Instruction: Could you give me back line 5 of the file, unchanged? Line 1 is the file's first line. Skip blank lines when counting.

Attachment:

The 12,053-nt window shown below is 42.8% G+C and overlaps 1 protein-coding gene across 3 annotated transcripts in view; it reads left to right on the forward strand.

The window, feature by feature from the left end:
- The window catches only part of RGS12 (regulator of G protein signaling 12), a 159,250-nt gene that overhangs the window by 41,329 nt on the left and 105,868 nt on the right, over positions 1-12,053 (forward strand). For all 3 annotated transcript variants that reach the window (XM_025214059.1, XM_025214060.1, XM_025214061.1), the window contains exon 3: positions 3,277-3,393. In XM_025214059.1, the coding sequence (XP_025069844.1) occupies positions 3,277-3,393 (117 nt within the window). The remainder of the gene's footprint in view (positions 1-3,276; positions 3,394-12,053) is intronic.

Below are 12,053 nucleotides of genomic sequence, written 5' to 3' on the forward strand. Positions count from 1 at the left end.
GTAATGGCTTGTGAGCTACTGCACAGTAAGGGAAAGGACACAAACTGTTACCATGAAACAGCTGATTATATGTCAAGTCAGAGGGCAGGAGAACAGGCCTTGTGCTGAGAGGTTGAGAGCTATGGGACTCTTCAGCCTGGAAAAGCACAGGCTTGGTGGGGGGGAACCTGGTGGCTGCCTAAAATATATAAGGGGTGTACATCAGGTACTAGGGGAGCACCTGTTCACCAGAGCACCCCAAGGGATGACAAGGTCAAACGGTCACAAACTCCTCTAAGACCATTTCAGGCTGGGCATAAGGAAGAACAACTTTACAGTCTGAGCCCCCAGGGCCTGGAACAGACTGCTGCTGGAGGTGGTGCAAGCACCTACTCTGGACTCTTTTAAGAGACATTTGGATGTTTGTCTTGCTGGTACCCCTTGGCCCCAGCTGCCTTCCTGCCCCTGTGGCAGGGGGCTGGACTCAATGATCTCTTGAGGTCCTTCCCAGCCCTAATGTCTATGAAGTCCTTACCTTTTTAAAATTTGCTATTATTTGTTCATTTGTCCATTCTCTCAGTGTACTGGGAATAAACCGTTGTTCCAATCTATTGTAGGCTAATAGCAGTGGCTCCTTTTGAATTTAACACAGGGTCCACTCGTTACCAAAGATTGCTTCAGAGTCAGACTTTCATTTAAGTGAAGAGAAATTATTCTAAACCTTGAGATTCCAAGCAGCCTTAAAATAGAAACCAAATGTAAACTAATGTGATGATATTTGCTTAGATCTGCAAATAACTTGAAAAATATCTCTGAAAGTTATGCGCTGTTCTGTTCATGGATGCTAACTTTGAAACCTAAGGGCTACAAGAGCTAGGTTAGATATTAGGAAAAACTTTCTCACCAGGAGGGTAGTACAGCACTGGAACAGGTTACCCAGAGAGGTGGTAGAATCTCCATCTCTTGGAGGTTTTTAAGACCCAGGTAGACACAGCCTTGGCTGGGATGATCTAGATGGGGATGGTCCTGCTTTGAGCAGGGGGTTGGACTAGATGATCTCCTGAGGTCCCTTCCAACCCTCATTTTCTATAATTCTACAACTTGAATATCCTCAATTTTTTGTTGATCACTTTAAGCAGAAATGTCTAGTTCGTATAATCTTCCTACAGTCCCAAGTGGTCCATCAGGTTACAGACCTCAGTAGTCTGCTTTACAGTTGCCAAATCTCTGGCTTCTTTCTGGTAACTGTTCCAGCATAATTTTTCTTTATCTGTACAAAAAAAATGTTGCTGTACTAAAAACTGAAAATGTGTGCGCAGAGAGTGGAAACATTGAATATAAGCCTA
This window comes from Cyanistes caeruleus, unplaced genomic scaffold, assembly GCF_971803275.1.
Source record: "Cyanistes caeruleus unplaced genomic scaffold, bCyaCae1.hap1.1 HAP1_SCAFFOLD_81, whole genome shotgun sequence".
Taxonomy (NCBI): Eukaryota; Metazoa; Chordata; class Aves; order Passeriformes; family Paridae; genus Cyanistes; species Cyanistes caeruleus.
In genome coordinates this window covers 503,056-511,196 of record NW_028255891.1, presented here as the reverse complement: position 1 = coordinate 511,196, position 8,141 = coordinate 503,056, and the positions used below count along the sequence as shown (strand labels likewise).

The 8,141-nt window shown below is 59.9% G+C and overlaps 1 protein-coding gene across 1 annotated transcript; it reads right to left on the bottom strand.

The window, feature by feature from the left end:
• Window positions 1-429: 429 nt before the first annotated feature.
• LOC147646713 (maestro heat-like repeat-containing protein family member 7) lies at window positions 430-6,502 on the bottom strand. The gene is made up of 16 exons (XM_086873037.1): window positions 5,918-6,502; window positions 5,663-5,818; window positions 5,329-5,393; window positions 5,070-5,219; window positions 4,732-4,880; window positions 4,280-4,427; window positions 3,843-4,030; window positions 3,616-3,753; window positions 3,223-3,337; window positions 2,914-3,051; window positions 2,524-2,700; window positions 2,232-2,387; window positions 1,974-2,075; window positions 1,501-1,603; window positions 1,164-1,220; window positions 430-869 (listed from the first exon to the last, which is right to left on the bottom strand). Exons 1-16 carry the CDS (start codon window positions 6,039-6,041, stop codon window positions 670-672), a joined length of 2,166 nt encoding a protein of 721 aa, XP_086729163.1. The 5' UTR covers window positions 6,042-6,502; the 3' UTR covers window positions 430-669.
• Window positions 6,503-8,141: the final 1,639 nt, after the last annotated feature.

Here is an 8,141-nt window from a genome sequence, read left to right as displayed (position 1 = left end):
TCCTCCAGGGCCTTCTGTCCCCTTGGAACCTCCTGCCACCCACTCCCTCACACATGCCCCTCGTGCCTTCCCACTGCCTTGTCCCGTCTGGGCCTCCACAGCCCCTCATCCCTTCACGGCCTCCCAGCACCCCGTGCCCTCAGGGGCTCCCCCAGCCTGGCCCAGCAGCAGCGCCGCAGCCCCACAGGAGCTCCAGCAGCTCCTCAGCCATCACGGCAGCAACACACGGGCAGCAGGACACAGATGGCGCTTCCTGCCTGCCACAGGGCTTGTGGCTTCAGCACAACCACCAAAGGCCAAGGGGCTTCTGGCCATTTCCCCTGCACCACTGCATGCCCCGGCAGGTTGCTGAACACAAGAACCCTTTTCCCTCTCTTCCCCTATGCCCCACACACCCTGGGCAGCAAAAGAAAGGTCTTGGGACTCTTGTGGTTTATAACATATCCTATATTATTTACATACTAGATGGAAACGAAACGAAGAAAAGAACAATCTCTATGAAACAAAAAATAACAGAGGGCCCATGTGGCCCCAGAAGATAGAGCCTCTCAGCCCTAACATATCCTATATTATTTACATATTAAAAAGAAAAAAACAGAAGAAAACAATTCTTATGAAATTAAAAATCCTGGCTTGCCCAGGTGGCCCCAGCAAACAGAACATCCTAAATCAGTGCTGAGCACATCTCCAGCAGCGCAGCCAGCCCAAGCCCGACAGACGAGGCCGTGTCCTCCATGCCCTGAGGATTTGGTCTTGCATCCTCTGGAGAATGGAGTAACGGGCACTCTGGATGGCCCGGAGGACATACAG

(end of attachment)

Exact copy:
GTAATGGCTTGTGAGCTACTGCACAGTAAGGGAAAGGACACAAACTGTTACCATGAAACAGCTGATTATATGTCAAGTCAGAGGGCAGGAGAACAGGCCTTGTGCTGAGAGGTTGAGAGCTATGGGACTCTTCAGCCTGGAAAAGCACAGGCTTGGTGGGGGGGAACCTGGTGGCTGCCTAAAATATATAAGGGGTGTACATCAGGTACTAGGGGAGCACCTGTTCACCAGAGCACCCCAAGGGATGACAAGGTCAAACGGTCACAAACTCCTCTAAGACCATTTCAGGCTGGGCATAAGGAAGAACAACTTTACAGTCTGAGCCCCCAGGGCCTGGAACAGACTGCTGCTGGAGGTGGTGCAAGCACCTACTCTGGACTCTTTTAAGAGACATTTGGATGTTTGTCTTGCTGGTACCCCTTGGCCCCAGCTGCCTTCCTGCCCCTGTGGCAGGGGGCTGGACTCAATGATCTCTTGAGGTCCTTCCCAGCCCTAATGTCTATGAAGTCCTTACCTTTTTAAAATTTGCTATTATTTGTTCATTTGTCCATTCTCTCAGTGTACTGGGAATAAACCGTTGTTCCAATCTATTGTAGGCTAATAGCAGTGGCTCCTTTTGAATTTAACACAGGGTCCACTCGTTACCAAAGATTGCTTCAGAGTCAGACTTTCATTTAAGTGAAGAGAAATTATTCTAAACCTTGAGATTCCAAGCAGCCTTAAAATAGAAACCAAATGTAAACTAATGTGATGATATTTGCTTAGATCTGCAAATAACTTGAAAAATATCTCTGAAAGTTATGCGCTGTTCTGTTCATGGATGCTAACTTTGAAACCTAAGGGCTACAAGAGCTAGGTTAGATATTAGGAAAAACTTTCTCACCAGGAGGGTAGTACAGCACTGGAACAGGTTACCCAGAGAGGTGGTAGAATCTCCATCTCTTGGAGGTTTTTAAGACCCAGGTAGACACAGCCTTGGCTGGGATGATCTAGATGGGGATGGTCCTGCTTTGAGCAGGGGGTTGGACTAGATGATCTCCTGAGGTCCCTTCCAACCCTCATTTTCTATAATTCTACAACTTGAATATCCTCAATTTTTTGTTGATCACTTTAAGCAGAAATGTCTAGTTCGTATAATCTTCCTACAGTCCCAAGTGGTCCATCAGGTTACAGACCTCAGTAGTCTGCTTTACAGTTGCCAAATCTCTGGCTTCTTTCTGGTAACTGTTCCAGCATAATTTTTCTTTATCTGTACAAAAAAAATGTTGCTGTACTAAAAACTGAAAATGTGTGCGCAGAGAGTGGAAACATTGAATATAAGCCTA